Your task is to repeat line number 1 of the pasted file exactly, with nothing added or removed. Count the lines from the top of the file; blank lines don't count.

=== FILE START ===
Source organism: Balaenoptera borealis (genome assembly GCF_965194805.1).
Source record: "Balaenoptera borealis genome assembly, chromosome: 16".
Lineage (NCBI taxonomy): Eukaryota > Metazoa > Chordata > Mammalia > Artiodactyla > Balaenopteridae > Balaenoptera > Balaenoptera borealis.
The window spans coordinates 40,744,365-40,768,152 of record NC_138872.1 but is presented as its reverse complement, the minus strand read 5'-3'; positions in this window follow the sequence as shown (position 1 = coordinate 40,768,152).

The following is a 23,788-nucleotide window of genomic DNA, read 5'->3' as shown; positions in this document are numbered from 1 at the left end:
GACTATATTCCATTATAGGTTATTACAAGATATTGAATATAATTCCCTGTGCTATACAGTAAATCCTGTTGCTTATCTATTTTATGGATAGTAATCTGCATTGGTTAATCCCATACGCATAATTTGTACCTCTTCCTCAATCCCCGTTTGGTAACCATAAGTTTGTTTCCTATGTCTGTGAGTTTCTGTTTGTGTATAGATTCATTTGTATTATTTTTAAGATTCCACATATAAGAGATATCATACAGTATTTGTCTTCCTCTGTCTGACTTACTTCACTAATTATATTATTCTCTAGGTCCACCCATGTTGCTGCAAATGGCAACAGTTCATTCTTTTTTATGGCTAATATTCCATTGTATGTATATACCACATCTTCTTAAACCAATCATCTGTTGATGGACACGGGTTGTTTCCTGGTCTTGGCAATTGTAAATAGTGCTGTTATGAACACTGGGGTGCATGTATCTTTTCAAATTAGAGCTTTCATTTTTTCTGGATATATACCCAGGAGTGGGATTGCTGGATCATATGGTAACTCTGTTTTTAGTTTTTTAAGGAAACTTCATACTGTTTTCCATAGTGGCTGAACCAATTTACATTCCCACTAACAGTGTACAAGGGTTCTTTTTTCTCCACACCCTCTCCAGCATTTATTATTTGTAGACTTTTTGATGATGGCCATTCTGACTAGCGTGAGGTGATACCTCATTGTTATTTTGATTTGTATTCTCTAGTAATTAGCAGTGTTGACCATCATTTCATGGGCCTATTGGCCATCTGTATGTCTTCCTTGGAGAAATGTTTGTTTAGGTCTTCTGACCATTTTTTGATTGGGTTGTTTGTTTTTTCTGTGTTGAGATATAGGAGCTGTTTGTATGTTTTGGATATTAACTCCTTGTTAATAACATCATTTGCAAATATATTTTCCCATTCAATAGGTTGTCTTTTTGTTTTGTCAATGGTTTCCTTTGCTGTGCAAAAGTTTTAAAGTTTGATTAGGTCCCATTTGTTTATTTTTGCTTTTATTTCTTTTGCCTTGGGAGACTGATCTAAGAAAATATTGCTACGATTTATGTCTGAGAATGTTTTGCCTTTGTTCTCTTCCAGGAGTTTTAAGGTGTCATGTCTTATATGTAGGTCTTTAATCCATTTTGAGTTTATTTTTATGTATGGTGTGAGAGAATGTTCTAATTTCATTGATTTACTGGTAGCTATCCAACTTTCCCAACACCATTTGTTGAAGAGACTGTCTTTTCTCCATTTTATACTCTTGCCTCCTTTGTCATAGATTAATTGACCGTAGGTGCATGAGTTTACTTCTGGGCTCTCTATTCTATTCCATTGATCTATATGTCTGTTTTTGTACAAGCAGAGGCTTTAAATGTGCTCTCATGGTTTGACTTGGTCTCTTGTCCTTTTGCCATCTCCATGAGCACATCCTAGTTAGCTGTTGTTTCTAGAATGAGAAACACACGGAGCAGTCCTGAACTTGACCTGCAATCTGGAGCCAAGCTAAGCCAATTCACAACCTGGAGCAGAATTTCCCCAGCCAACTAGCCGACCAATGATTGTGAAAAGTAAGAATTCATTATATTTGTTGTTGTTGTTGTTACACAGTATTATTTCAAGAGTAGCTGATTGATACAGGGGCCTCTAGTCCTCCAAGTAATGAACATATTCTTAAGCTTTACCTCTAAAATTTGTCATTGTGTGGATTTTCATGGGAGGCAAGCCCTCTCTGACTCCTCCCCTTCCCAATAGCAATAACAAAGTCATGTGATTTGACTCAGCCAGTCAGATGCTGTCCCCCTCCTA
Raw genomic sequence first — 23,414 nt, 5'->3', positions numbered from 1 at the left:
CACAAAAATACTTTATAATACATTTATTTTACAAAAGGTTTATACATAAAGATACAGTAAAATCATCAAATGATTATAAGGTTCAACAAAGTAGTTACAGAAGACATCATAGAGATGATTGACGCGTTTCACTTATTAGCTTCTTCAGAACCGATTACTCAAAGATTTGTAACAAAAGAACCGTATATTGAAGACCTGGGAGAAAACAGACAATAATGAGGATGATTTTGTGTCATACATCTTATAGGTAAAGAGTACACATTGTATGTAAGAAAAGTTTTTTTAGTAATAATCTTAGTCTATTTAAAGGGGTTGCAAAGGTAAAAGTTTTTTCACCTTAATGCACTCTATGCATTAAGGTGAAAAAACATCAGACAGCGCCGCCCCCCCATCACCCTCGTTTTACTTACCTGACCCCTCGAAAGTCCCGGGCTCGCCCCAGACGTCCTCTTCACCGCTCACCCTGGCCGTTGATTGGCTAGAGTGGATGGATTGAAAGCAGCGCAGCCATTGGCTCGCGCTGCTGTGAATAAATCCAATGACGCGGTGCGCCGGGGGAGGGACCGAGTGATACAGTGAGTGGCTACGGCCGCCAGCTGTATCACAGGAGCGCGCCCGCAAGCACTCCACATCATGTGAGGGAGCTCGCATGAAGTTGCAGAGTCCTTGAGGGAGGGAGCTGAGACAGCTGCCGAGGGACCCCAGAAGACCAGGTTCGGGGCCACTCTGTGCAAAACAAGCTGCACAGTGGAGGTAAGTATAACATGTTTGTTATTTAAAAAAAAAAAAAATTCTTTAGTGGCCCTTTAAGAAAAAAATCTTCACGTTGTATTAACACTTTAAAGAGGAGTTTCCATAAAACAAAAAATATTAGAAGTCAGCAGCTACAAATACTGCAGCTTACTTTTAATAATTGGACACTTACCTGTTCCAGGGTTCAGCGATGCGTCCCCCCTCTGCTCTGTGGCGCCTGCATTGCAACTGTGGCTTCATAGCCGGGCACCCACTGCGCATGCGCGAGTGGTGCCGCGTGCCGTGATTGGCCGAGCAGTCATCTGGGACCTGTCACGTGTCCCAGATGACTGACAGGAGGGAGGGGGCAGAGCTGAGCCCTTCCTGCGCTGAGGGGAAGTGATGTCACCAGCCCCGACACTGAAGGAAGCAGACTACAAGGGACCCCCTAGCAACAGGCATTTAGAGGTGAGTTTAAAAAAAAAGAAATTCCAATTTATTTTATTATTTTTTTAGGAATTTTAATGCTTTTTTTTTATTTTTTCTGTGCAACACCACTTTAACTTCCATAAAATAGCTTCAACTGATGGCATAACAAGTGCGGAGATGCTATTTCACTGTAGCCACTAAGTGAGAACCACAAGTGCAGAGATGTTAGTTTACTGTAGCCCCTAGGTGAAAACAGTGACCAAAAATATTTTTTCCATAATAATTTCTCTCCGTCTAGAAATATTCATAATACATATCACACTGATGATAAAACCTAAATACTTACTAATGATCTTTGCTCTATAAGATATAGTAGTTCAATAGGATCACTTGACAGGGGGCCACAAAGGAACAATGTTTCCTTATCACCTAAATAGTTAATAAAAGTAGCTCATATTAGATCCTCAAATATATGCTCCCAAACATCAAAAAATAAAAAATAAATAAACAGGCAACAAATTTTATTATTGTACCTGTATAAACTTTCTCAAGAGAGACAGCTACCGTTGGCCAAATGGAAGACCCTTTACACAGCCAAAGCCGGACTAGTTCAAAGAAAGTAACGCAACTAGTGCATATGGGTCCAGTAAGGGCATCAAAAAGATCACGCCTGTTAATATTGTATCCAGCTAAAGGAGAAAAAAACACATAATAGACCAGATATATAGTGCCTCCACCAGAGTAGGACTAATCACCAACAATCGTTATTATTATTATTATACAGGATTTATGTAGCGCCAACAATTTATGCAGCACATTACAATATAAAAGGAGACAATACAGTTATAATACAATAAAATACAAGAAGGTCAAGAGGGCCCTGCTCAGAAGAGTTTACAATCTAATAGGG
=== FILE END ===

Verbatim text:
Source organism: Balaenoptera borealis (genome assembly GCF_965194805.1).